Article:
According to a survey, covered by this story in The New York Times, many college students feel they should earn "at least" a B for showing up and working hard. No mention is made of the actual product that comes out of that work.
I could talk about how things weren't like that in my day, but the truth is that even on that scale, I would not have posted a very good GPA. The last time I had to produce a transcript was to get into seminary, and they sent me a copy of what they mailed to the college where I was applying. I got rid of it as quickly as possible -- that's not a number that makes me feel good when I write Sallie Mae a check every month. However, having said that, what a bunch of idiots. Not that we wouldn't have jumped all over the idea if it had been presented to us.
I feel particularly sorry for the young people quoted in the article. Not because they've got a dorky view of the world; dorky views of the world are among the perks of being in college on either side of the lectern. But because they've just painted biiiiig targets on them when it comes to their grades during the remainder of their academic careers. A prof reads this story, sees that name on a transcript and decides to make that kid an example of how rigorous a grader he or she really is. "No, Ms. Smith, you will not earn a B just by showing up, not in my class. I expect you to work for your grades."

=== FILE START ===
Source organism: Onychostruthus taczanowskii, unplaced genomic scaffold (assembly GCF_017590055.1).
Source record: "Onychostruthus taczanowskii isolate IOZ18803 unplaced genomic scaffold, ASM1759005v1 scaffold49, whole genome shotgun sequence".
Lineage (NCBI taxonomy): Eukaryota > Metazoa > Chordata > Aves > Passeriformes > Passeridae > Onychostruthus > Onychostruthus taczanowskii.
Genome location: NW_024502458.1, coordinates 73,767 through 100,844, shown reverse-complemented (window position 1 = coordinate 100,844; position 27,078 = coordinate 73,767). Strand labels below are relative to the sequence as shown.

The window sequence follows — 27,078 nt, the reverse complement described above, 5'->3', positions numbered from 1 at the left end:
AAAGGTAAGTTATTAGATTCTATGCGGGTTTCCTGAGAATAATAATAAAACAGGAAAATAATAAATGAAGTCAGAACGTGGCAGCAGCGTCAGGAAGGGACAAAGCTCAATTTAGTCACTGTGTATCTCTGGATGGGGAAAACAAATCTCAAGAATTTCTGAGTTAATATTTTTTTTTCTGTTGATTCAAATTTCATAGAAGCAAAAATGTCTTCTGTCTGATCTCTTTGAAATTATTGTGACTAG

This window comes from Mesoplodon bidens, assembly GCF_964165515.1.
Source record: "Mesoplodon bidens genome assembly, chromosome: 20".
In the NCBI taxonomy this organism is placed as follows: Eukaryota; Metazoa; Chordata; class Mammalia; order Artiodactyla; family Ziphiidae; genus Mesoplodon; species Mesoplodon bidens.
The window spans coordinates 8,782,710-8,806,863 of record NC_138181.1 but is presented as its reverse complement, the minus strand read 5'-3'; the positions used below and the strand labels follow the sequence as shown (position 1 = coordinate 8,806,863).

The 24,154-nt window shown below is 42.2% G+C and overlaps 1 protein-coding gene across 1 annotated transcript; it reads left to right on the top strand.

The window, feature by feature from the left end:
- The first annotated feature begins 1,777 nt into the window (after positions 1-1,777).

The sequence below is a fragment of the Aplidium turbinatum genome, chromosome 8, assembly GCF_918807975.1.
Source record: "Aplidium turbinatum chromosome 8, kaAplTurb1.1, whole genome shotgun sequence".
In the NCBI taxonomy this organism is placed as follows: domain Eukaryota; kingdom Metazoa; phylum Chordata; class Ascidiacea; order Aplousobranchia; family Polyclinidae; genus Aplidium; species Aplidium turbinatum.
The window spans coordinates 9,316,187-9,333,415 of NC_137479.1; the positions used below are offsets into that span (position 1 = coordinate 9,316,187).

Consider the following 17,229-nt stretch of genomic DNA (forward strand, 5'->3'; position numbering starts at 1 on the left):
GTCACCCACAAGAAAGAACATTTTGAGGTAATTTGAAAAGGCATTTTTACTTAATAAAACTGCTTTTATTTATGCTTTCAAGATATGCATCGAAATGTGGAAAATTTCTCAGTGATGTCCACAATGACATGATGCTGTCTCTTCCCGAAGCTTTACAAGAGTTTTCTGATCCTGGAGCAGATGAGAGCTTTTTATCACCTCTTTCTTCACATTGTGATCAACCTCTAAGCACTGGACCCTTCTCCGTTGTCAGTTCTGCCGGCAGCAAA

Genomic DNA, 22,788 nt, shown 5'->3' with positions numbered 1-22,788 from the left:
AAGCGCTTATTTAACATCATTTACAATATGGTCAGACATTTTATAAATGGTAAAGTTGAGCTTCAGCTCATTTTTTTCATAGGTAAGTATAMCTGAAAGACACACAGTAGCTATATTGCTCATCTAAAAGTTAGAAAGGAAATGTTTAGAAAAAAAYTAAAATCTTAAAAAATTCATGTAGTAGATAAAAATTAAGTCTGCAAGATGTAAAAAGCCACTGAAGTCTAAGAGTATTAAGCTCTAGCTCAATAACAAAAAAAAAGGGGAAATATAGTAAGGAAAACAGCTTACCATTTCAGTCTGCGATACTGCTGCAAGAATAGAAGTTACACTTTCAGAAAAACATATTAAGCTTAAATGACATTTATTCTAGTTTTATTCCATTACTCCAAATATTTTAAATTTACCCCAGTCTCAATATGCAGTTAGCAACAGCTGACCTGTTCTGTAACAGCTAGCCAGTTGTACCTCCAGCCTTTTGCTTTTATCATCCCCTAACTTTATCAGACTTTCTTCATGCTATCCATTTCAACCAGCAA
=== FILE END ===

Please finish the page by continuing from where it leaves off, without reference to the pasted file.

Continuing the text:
The New York Times may have just ended grade inflation, if only for one or two students. The power of the press!